as far as I can tell. So I’d take the easy way out: simply ignore that.

    In the final analysis, you get this:

         export L='ext/Pod-Html/ lib/Pod/Html.pm ...' # all the files listed above
         git filter-branch --prune-empty --index-filter '
             git rm --cached -r -q -- . ;
             git reset -q $GIT_COMMIT -- $L
         ' -- -- $L

    This extracts 287 commits from perl5.git, including the far beginning of
    history. It leaves everything in the subdirectories it was in while it
    was in perl5.git, but I figure that’s better here since the history of
    splits and moves among files becomes unintelligible otherwise.

    I’ve put up the result:

         https://github.com/ap/opodhtml

    Feel free to clone that as a basis for the rest of your work.

    I figure a commit that moves ext/Pod-Html/* to the root of the repo is
    a clean cut to document “today begins the rest of life for this module”.
    I have not done this, figuring I’ll leave it to you to do the honours.

    (I want to get rid of that repo once it has served its purpose so please
    let me know either way. If you do choose to use it, ideally, do not fork
    it on GitHub (since that would record it as a fork), just git-clone it,
    change the origin URL in to your existing GH repo, and force-push.)

    --
    Aristotle Pagaltzis // <http://plasmasturm.org/>
  • James E Keenan at Dec 29, 2013 at 1:01 pm

    On 12/29/13 5:30 AM, Aristotle Pagaltzis wrote:

    I’ve put up the result:

    https://github.com/ap/opodhtml

    Feel free to clone that as a basis for the rest of your work.
    When I went to that page, I saw a box labelled "HTTPS clone URL" where I
    most often see "SSH clone URL". I tried the following and did not succeed.

    $ git clone https://github.com/ap/opodhtml.git aristotle-opodhtml
    Initialized empty Git repository in
    /Users/jimk/gitwork/aristotle-opodhtml/.git/
    fatal: https://github.com/ap/opodhtml.git/info/refs download error -
    Protocol https not supported or disabled in libcurl

    I have available:
    $ git version
    git version 1.6.3.2

    Can you identify the problem -- or enable clone via SSH?

    Thank you very much.
    Jim Keenan
  • Aristotle Pagaltzis at Dec 29, 2013 at 1:45 pm

    * James E Keenan [2013-12-29 14:05]:
    When I went to that page, I saw a box labelled "HTTPS clone URL" where
    I most often see "SSH clone URL".
    Uhm yeah, GitHub defaults the clone URL to HTTPS everywhere you do not
    have push access.
    I tried the following and did not succeed.

    $ git clone https://github.com/ap/opodhtml.git aristotle-opodhtml
    Initialized empty Git repository in
    /Users/jimk/gitwork/aristotle-opodhtml/.git/
    fatal: https://github.com/ap/opodhtml.git/info/refs download error -
    Protocol https not supported or disabled in libcurl
       ^^^^^^^^^^^^^^^^^^^^^^^^^^^^^^^^^^^^^^^^^^^^^^^^^^^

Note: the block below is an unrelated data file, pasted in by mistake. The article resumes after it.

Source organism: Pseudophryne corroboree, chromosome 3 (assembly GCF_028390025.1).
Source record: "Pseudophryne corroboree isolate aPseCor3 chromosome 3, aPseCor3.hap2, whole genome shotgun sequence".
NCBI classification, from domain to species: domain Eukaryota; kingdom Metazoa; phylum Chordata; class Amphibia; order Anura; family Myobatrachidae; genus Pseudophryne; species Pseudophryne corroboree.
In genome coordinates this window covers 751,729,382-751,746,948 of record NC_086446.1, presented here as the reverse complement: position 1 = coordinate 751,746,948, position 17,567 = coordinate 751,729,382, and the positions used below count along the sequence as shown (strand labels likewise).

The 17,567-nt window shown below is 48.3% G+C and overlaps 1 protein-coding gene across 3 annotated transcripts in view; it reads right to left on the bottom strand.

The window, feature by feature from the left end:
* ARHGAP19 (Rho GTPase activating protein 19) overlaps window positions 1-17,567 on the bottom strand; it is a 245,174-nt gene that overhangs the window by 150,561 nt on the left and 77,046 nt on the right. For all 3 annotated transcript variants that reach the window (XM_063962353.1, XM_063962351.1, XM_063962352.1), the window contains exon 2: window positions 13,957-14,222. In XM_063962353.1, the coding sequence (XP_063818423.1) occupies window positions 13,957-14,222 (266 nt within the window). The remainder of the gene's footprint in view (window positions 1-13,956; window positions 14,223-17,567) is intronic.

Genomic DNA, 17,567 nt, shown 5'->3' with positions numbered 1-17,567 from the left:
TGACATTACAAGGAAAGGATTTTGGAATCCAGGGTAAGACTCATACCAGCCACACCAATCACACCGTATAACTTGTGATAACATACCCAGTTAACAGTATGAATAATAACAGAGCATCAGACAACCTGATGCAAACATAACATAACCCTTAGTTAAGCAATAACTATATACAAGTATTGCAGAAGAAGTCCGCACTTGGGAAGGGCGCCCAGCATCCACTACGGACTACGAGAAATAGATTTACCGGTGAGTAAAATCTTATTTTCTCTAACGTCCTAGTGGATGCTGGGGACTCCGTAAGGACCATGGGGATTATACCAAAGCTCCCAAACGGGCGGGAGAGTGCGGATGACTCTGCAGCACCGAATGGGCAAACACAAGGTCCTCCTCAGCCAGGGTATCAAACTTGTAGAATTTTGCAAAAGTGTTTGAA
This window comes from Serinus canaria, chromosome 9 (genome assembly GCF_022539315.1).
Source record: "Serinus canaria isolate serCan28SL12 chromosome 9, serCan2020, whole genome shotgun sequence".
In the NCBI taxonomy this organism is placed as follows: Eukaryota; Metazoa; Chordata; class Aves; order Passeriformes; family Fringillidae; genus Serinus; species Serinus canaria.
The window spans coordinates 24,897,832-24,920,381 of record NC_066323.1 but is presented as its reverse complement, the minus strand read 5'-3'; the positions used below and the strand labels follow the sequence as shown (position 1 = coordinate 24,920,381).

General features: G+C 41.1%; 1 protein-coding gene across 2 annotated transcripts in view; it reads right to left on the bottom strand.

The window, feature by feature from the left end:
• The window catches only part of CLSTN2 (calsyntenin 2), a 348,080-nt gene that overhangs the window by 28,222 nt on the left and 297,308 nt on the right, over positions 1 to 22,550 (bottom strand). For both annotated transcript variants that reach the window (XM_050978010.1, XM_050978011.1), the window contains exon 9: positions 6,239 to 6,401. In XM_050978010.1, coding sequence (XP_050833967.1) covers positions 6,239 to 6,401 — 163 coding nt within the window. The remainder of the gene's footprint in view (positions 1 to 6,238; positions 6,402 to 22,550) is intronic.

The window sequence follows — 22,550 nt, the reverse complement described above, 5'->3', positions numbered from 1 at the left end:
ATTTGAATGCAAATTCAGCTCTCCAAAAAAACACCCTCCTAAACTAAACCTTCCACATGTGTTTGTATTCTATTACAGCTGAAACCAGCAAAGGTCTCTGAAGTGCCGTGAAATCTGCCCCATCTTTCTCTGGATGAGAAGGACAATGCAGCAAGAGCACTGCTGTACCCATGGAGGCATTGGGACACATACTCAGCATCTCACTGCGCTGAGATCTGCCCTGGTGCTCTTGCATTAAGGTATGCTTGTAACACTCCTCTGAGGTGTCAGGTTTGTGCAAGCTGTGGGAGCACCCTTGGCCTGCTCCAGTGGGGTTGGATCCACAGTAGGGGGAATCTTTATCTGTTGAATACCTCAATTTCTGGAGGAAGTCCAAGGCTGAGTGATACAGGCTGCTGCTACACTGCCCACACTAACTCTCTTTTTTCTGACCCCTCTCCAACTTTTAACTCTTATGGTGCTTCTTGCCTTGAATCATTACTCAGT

I have available:
    $ git version
    git version 1.6.3.2

    Can you identify the problem
    I wager it’s exactly what it says the problem is: the libcurl that your
    Git is linked against does not support HTTPS.
    or enable clone via SSH?
    It’s nothing I did and nothing I can do. There’s a little label saying
    “You can clone with HTTPS, SSH, or Subversion” right below the little
    box you’re copy-pasting from though. How about trying that?

    --
    Aristotle Pagaltzis // <http://plasmasturm.org/>
  • Zefram at Dec 29, 2013 at 2:27 pm

    James E Keenan wrote:
    When I went to that page, I saw a box labelled "HTTPS clone URL"
    where I most often see "SSH clone URL". I tried the following and
    did not succeed.
    Github also supports the Git protocol, for which you just need to change
    the scheme part of the URL:

    $ git clone git://github.com/ap/opodhtml.git
    Cloning into 'opodhtml'...
    remote: Counting objects: 1596, done.
    remote: Compressing objects: 100% (632/632), done.
    remote: Total 1596 (delta 474), reused 1596 (delta 474)
    Receiving objects: 100% (1596/1596), 372.52 KiB | 445 KiB/s, done.
    Resolving deltas: 100% (474/474), done.

    -zefram
  • James E Keenan at Dec 29, 2013 at 3:41 pm

    On 12/29/13 9:27 AM, Zefram wrote:
    James E Keenan wrote:
    When I went to that page, I saw a box labelled "HTTPS clone URL"
    where I most often see "SSH clone URL". I tried the following and
    did not succeed.
    Github also supports the Git protocol, for which you just need to change
    the scheme part of the URL:

    $ git clone git://github.com/ap/opodhtml.git
    Cloning into 'opodhtml'...
    remote: Counting objects: 1596, done.
    remote: Compressing objects: 100% (632/632), done.
    remote: Total 1596 (delta 474), reused 1596 (delta 474)
    Receiving objects: 100% (1596/1596), 372.52 KiB | 445 KiB/s, done.
    Resolving deltas: 100% (474/474), done.

    -zefram
    I tried this on my laptop after trying 'https' and before posting my
    last message and did not succeed.

    Or, more precisely, I *thought* I tried this on my laptop.

    But I see now that I was using the wrong syntax. I was using:

        git clone git@github.com/ap/opodhtml.git aristotle-opodhtml

    instead of this based on yours above:

        git clone git://github.com/ap/opodhtml.git aristotle-opodhtml

    And I see that this repo does indeed have history going back all the way